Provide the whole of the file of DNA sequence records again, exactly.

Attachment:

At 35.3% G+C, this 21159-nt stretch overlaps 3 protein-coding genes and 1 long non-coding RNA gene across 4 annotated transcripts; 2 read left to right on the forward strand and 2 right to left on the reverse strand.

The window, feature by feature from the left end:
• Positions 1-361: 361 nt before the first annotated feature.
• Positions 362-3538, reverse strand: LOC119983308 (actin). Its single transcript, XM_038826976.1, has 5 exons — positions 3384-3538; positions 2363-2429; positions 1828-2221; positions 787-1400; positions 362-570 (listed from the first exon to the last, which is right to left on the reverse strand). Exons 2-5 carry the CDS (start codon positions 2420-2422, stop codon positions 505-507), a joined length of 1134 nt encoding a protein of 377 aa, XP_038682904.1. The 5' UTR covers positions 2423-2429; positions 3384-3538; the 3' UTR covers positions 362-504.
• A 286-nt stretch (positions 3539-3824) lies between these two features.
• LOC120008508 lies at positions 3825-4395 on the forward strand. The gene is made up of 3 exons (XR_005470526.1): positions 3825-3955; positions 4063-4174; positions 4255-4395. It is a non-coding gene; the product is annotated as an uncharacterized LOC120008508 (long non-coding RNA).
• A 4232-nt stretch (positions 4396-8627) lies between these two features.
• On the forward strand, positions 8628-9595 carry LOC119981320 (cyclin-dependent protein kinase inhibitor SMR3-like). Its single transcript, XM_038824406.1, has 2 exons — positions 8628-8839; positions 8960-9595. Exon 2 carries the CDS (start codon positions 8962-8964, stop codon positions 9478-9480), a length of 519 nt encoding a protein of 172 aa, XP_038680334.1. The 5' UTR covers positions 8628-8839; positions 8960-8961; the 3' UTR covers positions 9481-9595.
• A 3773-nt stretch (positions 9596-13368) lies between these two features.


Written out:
At 35.3% G+C, this 21159-nt stretch overlaps 3 protein-coding genes and 1 long non-coding RNA gene across 4 annotated transcripts; 2 read left to right on the forward strand and 2 right to left on the reverse strand.

The window, feature by feature from the left end:
• Positions 1-361: 361 nt before the first annotated feature.
• Positions 362-3538, reverse strand: LOC119983308 (actin). Its single transcript, XM_038826976.1, has 5 exons — positions 3384-3538; positions 2363-2429; positions 1828-2221; positions 787-1400; positions 362-570 (listed from the first exon to the last, which is right to left on the reverse strand). Exons 2-5 carry the CDS (start codon positions 2420-2422, stop codon positions 505-507), a joined length of 1134 nt encoding a protein of 377 aa, XP_038682904.1. The 5' UTR covers positions 2423-2429; positions 3384-3538; the 3' UTR covers positions 362-504.
• A 286-nt stretch (positions 3539-3824) lies between these two features.
• LOC120008508 lies at positions 3825-4395 on the forward strand. The gene is made up of 3 exons (XR_005470526.1): positions 3825-3955; positions 4063-4174; positions 4255-4395. It is a non-coding gene; the product is annotated as an uncharacterized LOC120008508 (long non-coding RNA).
• A 4232-nt stretch (positions 4396-8627) lies between these two features.
• On the forward strand, positions 8628-9595 carry LOC119981320 (cyclin-dependent protein kinase inhibitor SMR3-like). Its single transcript, XM_038824406.1, has 2 exons — positions 8628-8839; positions 8960-9595. Exon 2 carries the CDS (start codon positions 8962-8964, stop codon positions 9478-9480), a length of 519 nt encoding a protein of 172 aa, XP_038680334.1. The 5' UTR covers positions 8628-8839; positions 8960-8961; the 3' UTR covers positions 9481-9595.
• A 3773-nt stretch (positions 9596-13368) lies between these two features.